DDESB TP 16. Methodologies for Calculating Primary Fragment Characteristics (Available at

DOD 4140.62(MPPEH). Management and Disposition of Material Potentially Presenting an Explosive Hazard (Available at

DOD 4160.21-M-1. Defense Demilitarization Manuel (Available at

DOD 5100.76M. Physical Security of Sensitive Conventional Arms, Ammunition, and Explosives (Available at

DOD TB 700-2. Explosives Hazard Classification Procedures (Available at

DODD 4715.11. Environmental and Explosives Safety Management on Operational Ranges Within the United States (Available at

DODD 4715.12. Environmental and Explosives Safety Management on Operational Ranges Outside the United States (Available at

HNC-ED-CS-S-98-7. Use of Sandbags for Mitigation of Fragmentation and Blast Effects Due to Intentional Detonation of Munitions (Available at

HNC-ED-CS-S-98-8. Miniature Open Front Barricade (Available at

HNC-ED-CS-S-99-1. Open Front and Enclosed Barricades (Available at

HNC-ED-CS-S-00-3. Use of Water for Mitigation of Fragmentation and Blast Effects Due to Intentional Detonation of Munitions (Available at

Joint Hazard Classification System (JHCS). Official DOD database of final hazard classification data for the military services' ammunition and explosives maintained by USATCES (Available at

MIL HDBK 419. Grounding, Bonding, and Shielding for Electronic Equipment and Facilities (This publication may be obtained from the Commanding Officer, Naval Publications and Forms Center, 5801 Tabor Avenue, Philadelphia, PA 19120.) (Available at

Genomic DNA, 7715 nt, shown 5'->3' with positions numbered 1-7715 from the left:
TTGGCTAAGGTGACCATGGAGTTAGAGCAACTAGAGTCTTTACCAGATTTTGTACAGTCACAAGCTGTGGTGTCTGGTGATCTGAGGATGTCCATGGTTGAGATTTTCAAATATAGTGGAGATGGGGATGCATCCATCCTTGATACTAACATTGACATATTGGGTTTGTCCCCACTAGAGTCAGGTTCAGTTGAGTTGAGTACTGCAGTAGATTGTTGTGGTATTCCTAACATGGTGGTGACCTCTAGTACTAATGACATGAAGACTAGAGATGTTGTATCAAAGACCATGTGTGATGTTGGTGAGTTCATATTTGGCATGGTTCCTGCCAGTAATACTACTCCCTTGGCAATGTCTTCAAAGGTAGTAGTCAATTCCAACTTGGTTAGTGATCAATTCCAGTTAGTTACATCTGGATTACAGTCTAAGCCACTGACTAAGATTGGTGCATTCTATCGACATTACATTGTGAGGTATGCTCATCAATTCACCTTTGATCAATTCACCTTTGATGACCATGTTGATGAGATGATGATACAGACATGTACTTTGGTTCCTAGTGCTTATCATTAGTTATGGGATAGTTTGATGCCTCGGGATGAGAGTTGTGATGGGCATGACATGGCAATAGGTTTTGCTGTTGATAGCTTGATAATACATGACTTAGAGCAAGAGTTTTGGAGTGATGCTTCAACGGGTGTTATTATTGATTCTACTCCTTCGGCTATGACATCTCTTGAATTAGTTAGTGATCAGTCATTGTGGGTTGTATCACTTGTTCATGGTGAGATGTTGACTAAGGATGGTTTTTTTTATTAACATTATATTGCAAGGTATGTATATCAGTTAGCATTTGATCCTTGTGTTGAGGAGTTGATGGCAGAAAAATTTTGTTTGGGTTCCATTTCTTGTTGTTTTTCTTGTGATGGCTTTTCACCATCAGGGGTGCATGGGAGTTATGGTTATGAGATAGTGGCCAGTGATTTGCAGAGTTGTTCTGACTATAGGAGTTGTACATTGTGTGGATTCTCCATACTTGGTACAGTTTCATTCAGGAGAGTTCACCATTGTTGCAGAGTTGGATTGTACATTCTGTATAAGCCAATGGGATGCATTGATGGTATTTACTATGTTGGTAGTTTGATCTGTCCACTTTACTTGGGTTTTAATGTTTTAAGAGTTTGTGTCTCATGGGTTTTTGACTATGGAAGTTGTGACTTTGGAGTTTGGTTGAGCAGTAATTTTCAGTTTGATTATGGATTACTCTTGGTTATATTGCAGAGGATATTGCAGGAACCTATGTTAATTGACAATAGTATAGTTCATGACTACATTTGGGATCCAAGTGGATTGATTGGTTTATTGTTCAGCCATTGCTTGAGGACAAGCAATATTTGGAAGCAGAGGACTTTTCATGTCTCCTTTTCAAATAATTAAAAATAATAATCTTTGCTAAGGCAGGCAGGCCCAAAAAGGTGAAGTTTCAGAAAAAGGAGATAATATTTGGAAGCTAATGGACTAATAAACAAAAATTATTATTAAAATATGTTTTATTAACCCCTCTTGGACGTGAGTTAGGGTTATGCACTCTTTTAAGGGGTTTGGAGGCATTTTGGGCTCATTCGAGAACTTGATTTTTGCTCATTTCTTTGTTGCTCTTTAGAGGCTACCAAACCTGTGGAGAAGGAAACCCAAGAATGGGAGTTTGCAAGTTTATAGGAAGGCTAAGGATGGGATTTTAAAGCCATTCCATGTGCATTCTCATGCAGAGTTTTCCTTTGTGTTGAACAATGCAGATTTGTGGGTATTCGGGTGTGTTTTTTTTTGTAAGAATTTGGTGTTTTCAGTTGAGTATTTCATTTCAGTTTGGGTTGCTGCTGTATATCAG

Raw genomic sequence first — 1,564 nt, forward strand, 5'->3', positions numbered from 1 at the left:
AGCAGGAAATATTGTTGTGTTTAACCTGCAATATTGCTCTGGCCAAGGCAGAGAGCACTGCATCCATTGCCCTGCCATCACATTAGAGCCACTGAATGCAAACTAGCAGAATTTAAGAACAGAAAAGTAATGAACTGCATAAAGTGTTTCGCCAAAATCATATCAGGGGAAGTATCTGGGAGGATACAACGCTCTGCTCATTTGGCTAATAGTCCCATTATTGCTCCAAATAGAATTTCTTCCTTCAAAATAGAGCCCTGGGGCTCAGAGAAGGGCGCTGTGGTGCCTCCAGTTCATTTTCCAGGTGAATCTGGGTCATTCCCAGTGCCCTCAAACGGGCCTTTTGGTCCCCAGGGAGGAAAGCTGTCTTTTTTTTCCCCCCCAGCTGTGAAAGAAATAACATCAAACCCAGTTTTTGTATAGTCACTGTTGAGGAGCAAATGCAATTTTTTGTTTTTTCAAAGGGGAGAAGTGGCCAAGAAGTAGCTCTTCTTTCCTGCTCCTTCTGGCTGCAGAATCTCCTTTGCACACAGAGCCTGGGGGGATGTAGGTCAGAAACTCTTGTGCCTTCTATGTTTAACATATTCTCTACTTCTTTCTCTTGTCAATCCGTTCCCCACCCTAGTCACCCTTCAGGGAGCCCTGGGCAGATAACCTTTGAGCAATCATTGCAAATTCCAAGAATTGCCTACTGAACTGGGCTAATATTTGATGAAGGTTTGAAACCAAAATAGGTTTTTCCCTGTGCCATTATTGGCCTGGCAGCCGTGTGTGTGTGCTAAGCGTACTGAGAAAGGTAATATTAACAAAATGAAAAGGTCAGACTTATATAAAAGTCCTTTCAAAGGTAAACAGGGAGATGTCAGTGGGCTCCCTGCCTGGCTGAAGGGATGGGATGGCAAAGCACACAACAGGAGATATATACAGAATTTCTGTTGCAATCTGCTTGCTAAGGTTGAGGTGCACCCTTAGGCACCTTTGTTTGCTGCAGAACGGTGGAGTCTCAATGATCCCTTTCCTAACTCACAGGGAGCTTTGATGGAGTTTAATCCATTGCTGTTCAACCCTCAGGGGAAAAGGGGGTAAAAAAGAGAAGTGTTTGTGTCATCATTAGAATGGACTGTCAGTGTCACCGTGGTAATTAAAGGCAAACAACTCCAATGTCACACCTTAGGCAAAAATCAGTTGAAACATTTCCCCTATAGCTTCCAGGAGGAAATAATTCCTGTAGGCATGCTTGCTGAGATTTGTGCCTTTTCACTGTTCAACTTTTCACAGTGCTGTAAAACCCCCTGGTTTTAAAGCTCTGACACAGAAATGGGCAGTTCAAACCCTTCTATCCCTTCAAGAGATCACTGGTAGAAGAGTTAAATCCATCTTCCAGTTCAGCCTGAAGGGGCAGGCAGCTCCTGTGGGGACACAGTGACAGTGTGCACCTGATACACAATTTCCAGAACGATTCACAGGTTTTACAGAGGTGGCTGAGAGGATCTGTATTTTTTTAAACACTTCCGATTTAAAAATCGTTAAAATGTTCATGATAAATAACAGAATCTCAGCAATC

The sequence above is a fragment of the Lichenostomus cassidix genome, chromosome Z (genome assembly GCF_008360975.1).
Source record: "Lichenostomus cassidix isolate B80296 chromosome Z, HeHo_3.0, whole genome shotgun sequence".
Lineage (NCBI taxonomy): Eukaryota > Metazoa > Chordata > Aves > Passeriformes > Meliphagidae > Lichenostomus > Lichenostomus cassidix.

MIL HDBK 1008. Fire Protection for Facilities Engineering, Design, and Construction (Available at

MIL STD 398. Shields, Operational for Ammunition Operations, Criteria for Design and Tests for Acceptance (Available at

National Fire Protection Association (NFPA) Standard 13. Installation of Sprinkler System (Available at

NFPA Standard 33. Spray Application Using Flammable and Combustible Materials (Available at

NFPA Recommended Practice 77. Static Electricity (Available at

NFPA Standard 16. Deluge Foam-Water Sprinkler and Foam-Water Spray Systems (Available at

NFPA Standard 30. Flammable and combustible Liquids Code (Available at

NFPA Standard 70. National Electrical Code (Available at

NFPA Standard 80. Fire Doors and Other Opening Protectives (Available at

NFPA Standard 90A . Standard for the Installation of Air-Conditioning and Ventilating Systems (Available at

NFPA Standard 90B. Standard for the Installation of Warm Air Heating and Air-Conditioning Systems (Available at

NFPA Standard 91. Standard for Exhaust Systems for Air Conveying of Vapors, Gases, Mists, and Noncombustible Particulate Solids (Available at

NFPA Standard 251. Standard Methods of Tests of Fire Resistance of Building Construction and Material (Available at

NFPA Standard 780. Installation of Lightning Protection Systems (Available at

NFESC 99220001-99220012. Naval Facilities Engineering Service Center High Performance Magazine Definitive Drawings (Available at

Occupational Safety & Health Administration (OSHA). (Available at

TM 3-250. Storage, Shipment, Handling, and Disposal of Chemical Agents and Hazardous Chemicals (Available at

TM 5-803-7. Civil Engineering Program, Airfield and Heliport Planning Criteria (Available at